Your monthly psychiatric-mental health nursing news and updates.
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Mental Health Advocacy, Awareness and News
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November, 2019

APNA Member Info

Online Continuing Education
Featured Free CE: Trusted Mental Health Agents of Change Require the Practice of Loving-Kindness to Self and Others

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Members' Corner

President's Message: Proud Partners on the Journey to Whole Health
Hi y’all! It is with gratitude and excitement that I introduce myself to you as your new APNA President. I hail from Louisiana and am a longtime professor and co-coordinator of graduate programs at McNeese State University. Mental health nursing has been my passion since I started in this field as a mental health technician in 1975 and I am thrilled to be able to spend time with all of you who share this passion. Read More

Nurses in Action: Discussing the Issues
Over the past year, psychiatric-mental health nurses from all areas of practice convened on APNA Member Bridge to engage with their community, ask for advice, and participate in lively discussions. Check out the top 3 discussions from 2019 to see what's on the minds of PMH nurses. View Now

Member News
Angela Amar discusses the addition of psychiatric and emergency room specialization at the University of Nevada – Las Vegas; Ben Evans explains the role of the nurse psychotherapist to DailyNurse; Susan Fogger serves as principal investigator for a $1.13 million grant to address the opioid epidemic; Michelle Giddings receives proclamation from the Mayor of Las Vegas; Pam Greene shares best practices for screening and assessing suicide risk; Kosuke Niitsu profiled by University of Washington Bothell; Andrew Penn publishes article on the communal nature of grief; Jeffrey Ramirez inducted as a Fellow in the American Association of Nurse Practitioners; Judith Rice presents on access to care for homeless individuals with opioid use disorders; Kathleen Schachman helps secure federal grant to provide care for individuals with opioid use disorders, gives presentation on the opioid epidemic in rural Michigan; Stephanie Wynn details new residency program at Samford University. Learn More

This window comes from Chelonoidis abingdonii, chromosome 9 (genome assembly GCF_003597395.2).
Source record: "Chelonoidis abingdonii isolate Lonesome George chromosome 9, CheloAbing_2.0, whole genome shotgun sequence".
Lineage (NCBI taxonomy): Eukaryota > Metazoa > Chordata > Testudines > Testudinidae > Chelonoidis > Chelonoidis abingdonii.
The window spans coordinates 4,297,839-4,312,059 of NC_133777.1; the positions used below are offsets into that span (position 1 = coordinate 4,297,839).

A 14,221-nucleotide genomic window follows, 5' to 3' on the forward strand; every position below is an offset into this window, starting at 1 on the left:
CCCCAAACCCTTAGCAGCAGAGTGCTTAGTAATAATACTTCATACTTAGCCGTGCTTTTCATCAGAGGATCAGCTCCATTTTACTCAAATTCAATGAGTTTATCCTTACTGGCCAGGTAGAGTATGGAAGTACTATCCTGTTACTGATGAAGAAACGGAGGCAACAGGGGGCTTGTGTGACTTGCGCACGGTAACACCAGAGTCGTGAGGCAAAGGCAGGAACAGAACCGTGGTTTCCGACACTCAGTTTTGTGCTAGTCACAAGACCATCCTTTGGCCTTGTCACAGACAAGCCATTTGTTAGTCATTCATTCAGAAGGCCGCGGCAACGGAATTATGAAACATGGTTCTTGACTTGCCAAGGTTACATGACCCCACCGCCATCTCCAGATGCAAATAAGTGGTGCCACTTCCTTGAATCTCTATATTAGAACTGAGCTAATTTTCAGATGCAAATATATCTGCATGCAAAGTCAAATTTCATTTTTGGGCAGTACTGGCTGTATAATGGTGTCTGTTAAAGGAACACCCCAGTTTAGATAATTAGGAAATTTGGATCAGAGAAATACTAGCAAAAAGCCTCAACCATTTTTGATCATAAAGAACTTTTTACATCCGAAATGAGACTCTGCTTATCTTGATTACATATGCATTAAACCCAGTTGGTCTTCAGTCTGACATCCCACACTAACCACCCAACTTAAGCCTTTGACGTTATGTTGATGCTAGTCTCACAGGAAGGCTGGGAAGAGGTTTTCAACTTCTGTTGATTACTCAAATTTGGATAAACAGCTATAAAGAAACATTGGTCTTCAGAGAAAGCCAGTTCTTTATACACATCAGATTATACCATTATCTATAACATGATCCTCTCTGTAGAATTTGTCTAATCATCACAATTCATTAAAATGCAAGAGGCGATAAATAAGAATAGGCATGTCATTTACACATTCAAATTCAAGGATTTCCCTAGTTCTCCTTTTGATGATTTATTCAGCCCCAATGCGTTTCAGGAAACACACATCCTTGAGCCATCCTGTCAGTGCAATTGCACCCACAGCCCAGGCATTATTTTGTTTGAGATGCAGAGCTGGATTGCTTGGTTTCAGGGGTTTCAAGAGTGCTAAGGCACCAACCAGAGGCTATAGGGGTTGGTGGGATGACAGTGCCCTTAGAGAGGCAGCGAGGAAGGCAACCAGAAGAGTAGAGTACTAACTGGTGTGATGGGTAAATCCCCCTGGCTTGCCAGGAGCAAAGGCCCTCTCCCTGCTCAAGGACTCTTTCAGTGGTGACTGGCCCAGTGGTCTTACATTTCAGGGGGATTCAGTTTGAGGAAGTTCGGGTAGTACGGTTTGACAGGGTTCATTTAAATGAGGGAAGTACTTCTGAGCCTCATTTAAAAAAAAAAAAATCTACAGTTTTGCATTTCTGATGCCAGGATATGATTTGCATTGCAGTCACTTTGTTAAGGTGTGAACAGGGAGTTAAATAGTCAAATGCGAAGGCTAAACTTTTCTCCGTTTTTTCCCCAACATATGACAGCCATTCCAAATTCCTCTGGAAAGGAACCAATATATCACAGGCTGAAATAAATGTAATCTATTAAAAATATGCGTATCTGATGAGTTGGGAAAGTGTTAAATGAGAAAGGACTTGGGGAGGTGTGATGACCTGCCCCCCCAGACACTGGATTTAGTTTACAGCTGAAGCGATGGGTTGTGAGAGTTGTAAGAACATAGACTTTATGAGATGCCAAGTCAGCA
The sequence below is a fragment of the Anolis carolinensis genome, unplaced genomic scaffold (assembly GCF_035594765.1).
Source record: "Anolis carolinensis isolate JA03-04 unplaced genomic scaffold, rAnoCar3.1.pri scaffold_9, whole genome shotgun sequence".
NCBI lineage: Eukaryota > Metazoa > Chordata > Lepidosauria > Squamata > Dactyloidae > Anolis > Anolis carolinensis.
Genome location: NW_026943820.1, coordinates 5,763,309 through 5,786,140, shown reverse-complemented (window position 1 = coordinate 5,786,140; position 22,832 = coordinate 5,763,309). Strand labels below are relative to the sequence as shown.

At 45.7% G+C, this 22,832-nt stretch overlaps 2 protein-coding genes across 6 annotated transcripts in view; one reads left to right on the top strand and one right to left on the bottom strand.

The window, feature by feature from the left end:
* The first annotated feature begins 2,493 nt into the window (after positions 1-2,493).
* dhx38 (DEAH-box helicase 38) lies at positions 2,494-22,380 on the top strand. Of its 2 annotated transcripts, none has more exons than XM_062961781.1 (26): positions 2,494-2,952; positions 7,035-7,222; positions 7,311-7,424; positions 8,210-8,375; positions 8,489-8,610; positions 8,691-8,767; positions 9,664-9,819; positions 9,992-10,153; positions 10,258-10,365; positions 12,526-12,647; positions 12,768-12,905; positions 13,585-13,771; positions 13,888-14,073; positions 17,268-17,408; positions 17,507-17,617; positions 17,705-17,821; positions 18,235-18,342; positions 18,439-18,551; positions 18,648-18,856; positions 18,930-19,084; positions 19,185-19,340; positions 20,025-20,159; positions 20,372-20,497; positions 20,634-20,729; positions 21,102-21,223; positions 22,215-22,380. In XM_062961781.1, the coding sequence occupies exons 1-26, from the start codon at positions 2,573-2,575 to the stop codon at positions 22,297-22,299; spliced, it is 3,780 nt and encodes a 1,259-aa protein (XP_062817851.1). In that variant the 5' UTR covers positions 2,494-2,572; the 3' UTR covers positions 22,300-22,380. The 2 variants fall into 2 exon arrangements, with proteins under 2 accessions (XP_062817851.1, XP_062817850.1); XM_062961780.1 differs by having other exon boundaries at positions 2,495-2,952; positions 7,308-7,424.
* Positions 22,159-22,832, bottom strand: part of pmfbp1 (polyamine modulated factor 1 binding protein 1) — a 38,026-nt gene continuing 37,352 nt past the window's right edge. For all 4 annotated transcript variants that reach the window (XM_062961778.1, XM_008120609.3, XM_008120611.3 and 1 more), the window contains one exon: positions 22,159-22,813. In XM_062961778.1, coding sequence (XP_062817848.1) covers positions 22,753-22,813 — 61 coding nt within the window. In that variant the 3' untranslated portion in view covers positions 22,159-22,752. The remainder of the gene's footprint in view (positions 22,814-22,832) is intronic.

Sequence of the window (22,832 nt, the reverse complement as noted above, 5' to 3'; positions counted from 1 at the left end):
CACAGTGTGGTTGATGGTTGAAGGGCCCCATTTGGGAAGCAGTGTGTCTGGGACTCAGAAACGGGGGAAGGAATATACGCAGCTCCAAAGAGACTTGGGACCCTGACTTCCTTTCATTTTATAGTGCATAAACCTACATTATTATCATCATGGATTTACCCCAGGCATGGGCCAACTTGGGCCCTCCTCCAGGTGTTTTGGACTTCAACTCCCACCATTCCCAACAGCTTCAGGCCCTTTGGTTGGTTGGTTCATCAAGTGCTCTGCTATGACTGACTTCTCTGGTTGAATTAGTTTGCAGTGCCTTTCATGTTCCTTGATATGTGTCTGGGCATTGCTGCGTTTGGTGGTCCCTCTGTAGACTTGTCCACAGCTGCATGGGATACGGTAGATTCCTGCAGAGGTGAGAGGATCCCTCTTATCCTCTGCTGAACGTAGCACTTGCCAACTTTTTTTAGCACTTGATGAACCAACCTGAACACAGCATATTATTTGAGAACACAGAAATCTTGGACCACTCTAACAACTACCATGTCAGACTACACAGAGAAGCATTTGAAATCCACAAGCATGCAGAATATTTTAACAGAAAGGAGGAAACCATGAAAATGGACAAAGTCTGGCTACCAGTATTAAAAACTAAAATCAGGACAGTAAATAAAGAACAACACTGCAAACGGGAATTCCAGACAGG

Takeaways and Togetherness: APNA 33rd Annual Conference Recap
More than 2200 psychiatric-mental health nurses came together in New Orleans, Louisiana last month for the APNA 33rd Annual Conference. Over the course of 4 days, this community experienced learning, camaraderie, and collaboration. See some of the highlights now.

Register Now for CPI West
Come to San Diego, California on March 14-15 for a weekend of psychopharmacology and connection with your psychiatric-mental health nursing community! Planned for nurses, by nurses, the APNA Clinical Psychopharmacology Institute West offers up to 10 contact hours in pharmacology. Register now and save $50!